WE WERE SOLDIERS
About The Story
We Were Soldiers" is based on the best-selling book which details the events of
the battle of LZ X-Ray in the Ia Drang Valley, We Were Soldiers Once...And Young, written by Lieutenant General Harold G. Moore (Retired) and civilian war correspondent Joseph L. Galloway, both of whom endured the brutal battle and vowed to tell the story of the men who fought and died there.
"Many of our countrymen came to hate the war we fought," Moore and
Galloway write in their prologue. "Those who hated it the most - the
professionally sensitive - were not, in the end, sensitive enough to
differentiate between the war and the soldiers who were ordered to fight it. We
knew what Vietnam had been like, and how we looked and acted and talked and
smelled. No one in America did. Hollywood got it wrong every damned time,
whetting politically twisted knives on the bones of our dead brothers.
When it was over, the dead did not get up, dust themselves off and walk away.
The wounded did not wash away the red and go on with life, unhurt. Those who
were miraculously unscratched were by no means untouched. Not one of us left
Vietnam the same young man he was when he arrived. This story stands as tribute
to the hundreds of young men of the 320th, 33rd and 66th Regiments of the
People's Army of (North) Vietnam who died by our hand in that place. They, to,
fought and died bravely. They were a worthy enemy. We who killed them pray that
their bones were recovered from that wild, desolate place where we left them,
and taken home for decent and honorable burial. This is our story and
It was a story that moved people, and for director/writer/producer Randall Wallace, it inspired him to recreate Moore and Galloway's stirring memorial to heroism
"I came across the book in 1993 or '94," recalls Wallace. "I was getting ready
to take a plane trip, and I went into the bookstore and saw a book with a cover and title that attracted me. The title had a kind of literary majesty to it that made me think it might be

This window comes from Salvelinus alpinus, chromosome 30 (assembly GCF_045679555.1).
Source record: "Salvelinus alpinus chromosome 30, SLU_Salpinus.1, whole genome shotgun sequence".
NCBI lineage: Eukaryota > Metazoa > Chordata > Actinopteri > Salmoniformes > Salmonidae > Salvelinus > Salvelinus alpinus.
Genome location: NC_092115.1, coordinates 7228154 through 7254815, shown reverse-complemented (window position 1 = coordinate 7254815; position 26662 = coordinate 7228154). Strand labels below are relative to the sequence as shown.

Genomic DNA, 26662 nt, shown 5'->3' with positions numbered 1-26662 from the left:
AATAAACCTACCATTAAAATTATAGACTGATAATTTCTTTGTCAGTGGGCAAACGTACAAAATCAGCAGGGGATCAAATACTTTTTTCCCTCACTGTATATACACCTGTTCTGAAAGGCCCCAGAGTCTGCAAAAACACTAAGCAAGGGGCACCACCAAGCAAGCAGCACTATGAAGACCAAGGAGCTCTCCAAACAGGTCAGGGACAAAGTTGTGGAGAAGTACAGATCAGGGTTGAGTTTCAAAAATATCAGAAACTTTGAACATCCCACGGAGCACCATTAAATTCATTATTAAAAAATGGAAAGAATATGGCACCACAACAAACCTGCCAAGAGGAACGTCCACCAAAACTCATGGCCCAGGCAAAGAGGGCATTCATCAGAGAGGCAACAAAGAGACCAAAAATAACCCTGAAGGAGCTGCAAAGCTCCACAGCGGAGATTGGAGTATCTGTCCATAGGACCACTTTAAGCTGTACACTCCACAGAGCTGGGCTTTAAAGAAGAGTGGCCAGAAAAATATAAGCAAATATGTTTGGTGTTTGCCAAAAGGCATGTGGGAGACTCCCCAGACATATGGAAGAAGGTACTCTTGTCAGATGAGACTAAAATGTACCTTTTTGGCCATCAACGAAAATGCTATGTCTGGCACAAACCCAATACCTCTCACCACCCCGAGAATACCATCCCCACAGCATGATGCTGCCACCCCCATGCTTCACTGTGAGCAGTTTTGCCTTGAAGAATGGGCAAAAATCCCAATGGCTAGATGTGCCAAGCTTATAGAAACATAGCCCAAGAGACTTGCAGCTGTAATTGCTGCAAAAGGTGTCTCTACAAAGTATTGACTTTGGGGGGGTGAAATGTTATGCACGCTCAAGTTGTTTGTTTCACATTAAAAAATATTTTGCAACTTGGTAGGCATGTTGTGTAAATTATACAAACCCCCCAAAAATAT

something interesting to read. I opened it on the flight, and by the time I got off the plane I knew I had to be
involved in the project in some way. I called my agent immediately and said,
'There's this book and I know someone owns the movie rights to it. Find out who does and tell them I
want to write the screenplay adaptation.' He let me know the next day that the authors had never sold the
movie rights and that they weren't particularly interested in that."
Wallace was undeterred. He got Moore and Galloway's contact information and called them directly.
"I reached Joe Galloway first because he's a reporter, remembers
Wallace. "I talked with Joe a little and then sent them both a letter
that said, 'Look, anything I say will make me sound like one more Hollywood
razzmatazz artist, so I'm not going to give you a pitch. You don't know who I
am. You've never heard of me. You've never heard of any of my work. But I'd like
to send you a couple of screenplays and let you read them, and if you like what
you read, then call me and we'll talk about how to make the film.' I sent them 'Braveheart'
and another screen play, which was about American patriotism in a different
period of history. They read my scripts and called back and said, 'OK, let's
Mel Gibson, who has the challenge of portraying the real—life hero of the story, recalls that Wallace did have to do a little talking to convince Moore and Galloway because they were adamant that the film be true to the sentiment of the book. In the
end, however, it was Wallace's personality and integrity that convinced the two
men to lend their story to the filmmaker.
"Randall is a man of his word," says Gibson. "He
just got down and talked with Hal and Joe and won them over. In the end, they
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